According to Pension Minister Guy Oppenheimer the answer is yes.
Doomed Final Salary lump sum pensions schemes still enjoyed by millions of public sector workers are unsustainable and unlikely to be around in 10 to 15 years’ time according to the government. The latest figures (FT Adviser 15/6/22) showed that these public sector pension costs increased by over 15% in the two years between 2018 and 2020 (so not even up to date!).
The total costs of these final salary lump sum pensions to the government is an almost unbelievable £2.2 trillion.
But which political party will deal with the inevitable fall out with many voters. Some changes introduced back in 2015 have been subject to legal challenges. Measures like career average earnings, designed to stop public sector workers being paid their pension based on their last salary rather than the average they were paid over their career. Putting a stop to the policy of late promotions and pay rises which was allegedly happening on a wide scale basis.
At the opposite end of the pension scale, the TUC are increasingly concerned that what they describe as “bogus” self-employed workers in the so-called gig economy are missing out on pension benefits. Citing the example of Uber workers. The TUC say that more self-employed people should be made to auto enrol into pension schemes. Otherwise, they run the risk of falling into pension poverty in retirement. They estimate that there are over 4 million people working in the gig economy without pension benefits.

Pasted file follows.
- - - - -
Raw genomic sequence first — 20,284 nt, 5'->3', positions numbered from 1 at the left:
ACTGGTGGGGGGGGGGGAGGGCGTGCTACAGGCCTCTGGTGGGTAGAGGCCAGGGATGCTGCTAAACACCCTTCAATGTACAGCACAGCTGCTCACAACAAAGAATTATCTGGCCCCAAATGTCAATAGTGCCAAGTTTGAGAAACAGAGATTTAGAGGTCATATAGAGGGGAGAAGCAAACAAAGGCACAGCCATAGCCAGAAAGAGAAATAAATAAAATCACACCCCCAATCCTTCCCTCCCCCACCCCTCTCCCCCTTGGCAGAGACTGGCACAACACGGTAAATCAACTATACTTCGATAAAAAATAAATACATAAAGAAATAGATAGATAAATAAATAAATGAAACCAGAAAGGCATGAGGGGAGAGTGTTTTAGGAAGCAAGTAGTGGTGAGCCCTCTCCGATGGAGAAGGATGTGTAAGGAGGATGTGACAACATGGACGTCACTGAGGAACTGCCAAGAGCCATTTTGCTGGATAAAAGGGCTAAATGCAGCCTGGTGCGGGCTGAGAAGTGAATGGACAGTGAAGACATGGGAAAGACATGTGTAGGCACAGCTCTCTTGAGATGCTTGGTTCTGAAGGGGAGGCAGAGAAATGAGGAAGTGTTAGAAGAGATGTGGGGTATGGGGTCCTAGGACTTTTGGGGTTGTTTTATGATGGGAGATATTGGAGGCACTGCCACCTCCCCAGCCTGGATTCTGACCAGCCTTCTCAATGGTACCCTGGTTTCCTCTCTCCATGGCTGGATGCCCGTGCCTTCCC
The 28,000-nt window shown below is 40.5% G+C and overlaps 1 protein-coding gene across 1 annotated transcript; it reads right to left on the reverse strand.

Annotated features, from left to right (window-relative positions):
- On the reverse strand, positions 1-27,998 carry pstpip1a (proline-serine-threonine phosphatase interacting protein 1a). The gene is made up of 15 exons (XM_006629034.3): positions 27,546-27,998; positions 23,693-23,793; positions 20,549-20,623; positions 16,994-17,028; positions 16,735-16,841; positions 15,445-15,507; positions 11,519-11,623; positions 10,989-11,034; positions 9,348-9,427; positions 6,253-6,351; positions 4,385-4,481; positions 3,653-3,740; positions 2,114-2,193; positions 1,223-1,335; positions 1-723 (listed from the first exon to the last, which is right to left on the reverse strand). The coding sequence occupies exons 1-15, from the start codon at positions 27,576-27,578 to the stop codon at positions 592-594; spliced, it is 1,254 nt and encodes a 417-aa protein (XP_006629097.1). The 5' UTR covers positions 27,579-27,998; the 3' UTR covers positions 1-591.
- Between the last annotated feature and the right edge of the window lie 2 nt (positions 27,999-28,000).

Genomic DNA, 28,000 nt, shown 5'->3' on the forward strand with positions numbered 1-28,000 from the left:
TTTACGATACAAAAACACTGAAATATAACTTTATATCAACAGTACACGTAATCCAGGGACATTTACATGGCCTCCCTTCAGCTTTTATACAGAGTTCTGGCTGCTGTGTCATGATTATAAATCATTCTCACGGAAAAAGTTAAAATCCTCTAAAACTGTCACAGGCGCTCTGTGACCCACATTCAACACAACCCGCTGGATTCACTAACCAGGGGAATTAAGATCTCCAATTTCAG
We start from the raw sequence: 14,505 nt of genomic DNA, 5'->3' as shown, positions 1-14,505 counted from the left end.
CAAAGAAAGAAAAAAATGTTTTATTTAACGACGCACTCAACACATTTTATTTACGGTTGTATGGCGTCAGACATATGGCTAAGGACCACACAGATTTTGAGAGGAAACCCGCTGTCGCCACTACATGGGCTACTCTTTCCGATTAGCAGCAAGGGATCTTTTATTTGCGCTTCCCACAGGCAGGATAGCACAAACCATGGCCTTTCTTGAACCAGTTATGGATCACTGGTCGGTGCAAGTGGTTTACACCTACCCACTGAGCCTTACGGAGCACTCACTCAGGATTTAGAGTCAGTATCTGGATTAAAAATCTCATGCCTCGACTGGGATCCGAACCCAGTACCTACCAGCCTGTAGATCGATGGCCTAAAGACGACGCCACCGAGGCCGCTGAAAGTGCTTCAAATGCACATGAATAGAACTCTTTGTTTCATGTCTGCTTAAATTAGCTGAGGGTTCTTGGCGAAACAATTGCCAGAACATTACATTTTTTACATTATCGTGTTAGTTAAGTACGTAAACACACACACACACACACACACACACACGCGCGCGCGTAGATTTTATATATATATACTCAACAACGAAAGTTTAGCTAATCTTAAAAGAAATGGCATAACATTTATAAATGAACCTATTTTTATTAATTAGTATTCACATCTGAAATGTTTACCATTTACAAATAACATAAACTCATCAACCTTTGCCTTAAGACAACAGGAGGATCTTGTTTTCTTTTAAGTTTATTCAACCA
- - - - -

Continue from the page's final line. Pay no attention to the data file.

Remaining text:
You could argue that this disparity between workers is another good reason why Final Salary lump sum pensions are doomed.
The latest figures from Pensions Expert (20th June 2022) revealed that the number of people saving into Defined Contribution pensions overtook those saving into doomed Final Salary Lump Sum pensions, for the first time.
But the figures exposed other issues. According to the analysis the top 10% of pension savers own over 60% of the pension wealth, with average pension pots of over £600,000. On the flip side 50% of the population own less than 1% pension savings, so there is huge pension inequality. That’s even though 57% of people now save into a pension. The highest figure recorded.